Wednesday, August 8, 2012

That Face

Here's a fun recaption I did as part of an offer I currently have going on the Haven.  For this promotion, I've offered a great many number of photos for other artists to caption for me, and I'll use that same photo and write a new story for them--this has become a popular idea amongst those of us who love seeing things in different ways.

However, I'm not going to dwell on that too much.  What I want to talk about is the importance of facial expression one chooses for a caption.  When I set out to post photos for other havenettes to caption, I had to make sure that each one's face told a story.  Whether that story be funny or painful or heart-warming, it had to say more than "sex."  Sure, sex sells, but so do well-written stories.

So I put it to you: How important are facial expressions in a TG caption?


  1. I don't think there's anything more important. For me, if the face doesn't match the story, it completely shatters the illusion. Now, the face can say "sex" if that's the story you're telling, but I usually like to have something a little more involved than that.

  2. I have to agree with Mc Gee :)

    Face is a hell lot of important, if you want the audience to watch the face, otherwise if the story is focused in other parts of the body then you can work around with that in the story too. Its all about how you want to focus your stories. And I could have seen this as funny caption rather than telling a sex story in the background :P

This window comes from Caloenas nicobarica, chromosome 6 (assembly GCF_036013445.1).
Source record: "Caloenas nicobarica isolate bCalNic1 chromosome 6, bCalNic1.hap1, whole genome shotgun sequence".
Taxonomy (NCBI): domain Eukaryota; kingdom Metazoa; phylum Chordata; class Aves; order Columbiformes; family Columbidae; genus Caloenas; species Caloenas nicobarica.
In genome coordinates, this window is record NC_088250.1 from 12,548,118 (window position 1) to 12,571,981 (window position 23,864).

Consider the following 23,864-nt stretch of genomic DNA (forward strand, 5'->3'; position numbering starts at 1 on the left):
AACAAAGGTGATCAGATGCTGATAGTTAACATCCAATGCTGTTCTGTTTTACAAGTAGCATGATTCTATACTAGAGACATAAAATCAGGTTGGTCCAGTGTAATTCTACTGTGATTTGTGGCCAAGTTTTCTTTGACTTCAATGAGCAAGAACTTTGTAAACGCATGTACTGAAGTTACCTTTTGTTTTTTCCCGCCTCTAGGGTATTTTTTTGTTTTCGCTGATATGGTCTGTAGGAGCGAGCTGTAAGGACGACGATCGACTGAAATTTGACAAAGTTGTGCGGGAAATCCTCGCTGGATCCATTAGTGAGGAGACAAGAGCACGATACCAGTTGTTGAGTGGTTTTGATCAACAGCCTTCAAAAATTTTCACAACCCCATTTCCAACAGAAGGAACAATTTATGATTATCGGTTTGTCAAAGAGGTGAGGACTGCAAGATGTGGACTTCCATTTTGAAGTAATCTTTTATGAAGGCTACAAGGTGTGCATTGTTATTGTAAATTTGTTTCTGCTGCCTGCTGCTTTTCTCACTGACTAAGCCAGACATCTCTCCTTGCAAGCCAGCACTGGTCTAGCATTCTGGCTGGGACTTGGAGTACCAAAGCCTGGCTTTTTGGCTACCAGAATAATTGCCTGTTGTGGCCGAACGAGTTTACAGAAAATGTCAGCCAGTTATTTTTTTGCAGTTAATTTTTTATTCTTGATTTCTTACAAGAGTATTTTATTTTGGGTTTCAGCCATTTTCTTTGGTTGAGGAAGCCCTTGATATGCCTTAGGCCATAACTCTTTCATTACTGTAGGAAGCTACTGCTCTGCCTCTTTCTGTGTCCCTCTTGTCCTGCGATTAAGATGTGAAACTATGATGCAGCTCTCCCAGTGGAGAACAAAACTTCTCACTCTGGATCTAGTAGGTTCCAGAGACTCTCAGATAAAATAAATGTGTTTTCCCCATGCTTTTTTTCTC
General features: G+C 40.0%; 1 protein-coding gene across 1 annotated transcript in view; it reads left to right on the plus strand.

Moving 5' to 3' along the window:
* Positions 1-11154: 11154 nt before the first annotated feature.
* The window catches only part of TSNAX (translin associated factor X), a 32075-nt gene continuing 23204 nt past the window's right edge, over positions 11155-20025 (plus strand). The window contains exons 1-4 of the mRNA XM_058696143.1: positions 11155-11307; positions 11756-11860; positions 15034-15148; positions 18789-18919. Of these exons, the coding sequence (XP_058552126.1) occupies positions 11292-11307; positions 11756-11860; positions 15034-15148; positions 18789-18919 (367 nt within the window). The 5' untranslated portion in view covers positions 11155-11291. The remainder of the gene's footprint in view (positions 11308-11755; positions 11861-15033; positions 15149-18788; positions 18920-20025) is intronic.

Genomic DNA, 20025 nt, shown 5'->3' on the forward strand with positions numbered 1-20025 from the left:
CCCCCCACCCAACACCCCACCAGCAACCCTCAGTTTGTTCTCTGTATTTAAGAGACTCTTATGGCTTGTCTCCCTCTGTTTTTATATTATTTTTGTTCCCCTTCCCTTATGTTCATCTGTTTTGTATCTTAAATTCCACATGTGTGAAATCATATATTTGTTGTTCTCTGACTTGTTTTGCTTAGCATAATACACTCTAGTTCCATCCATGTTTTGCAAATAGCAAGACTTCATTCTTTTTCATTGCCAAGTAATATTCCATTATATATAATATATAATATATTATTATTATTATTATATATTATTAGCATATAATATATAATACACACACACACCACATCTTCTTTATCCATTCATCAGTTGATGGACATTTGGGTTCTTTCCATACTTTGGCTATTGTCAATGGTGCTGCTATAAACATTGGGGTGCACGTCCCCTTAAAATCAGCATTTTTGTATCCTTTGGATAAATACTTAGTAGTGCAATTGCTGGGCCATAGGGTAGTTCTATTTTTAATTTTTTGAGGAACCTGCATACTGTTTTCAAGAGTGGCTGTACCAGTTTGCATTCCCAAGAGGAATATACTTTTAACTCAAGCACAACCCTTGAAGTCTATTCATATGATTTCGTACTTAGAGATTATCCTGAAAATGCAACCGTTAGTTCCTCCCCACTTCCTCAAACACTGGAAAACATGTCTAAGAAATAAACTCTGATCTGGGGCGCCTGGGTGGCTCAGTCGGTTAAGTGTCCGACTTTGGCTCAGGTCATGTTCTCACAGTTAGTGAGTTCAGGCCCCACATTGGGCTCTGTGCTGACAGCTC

I have to ask because I'm seriously confused now... I know there are SitCom's but RomCom Whats that?

    Hugs and Kisses Alectra

    1. SitCom = Situational Comedy

      RomCom = Romantic Comedy

  3. I'd go so far as to say that the face IS the caption. If the expression doesn't match the story, then it's just a bad cap. We can expect the viewership or readers to fill in some blanks, but we can't expect them to explain why the smiling girl in the photo is crying out in fear or humiliation, or why the sad fearful girl is overjoyed with her new body.

    I think you have a perfect example here... your explanation works for the awkward smile and makes it fit perfectly.

  4. I think the facial reactions can be a big factor, but you can certainly work around it if need be, whether its an off screen voice comparing the contrary facial expression to how they REALLY feel, or manipulating the picture somehow to focus on other elements.

    For me, every photo needs an anchor point in which to tie together the image to the story you are crafting. That can be the facial expression, the location of the subject / protagonist (ie. a taxi, on stage, a corn maze, or in bed for instance) or something as simple as a magazine on the model's lap. When you can take that anchor point and tie in some other elements of the picture, then it makes the story seem more real and vibrant .. and keeps the overall product balanced.

    When I look at the picture you used, the anchor point is that she's obviously being interviewed or on a dating type game show. Her facial expression would be a topper, or even an enhancement of a "zinger". It drives home the point of him being uncomfortable in her body.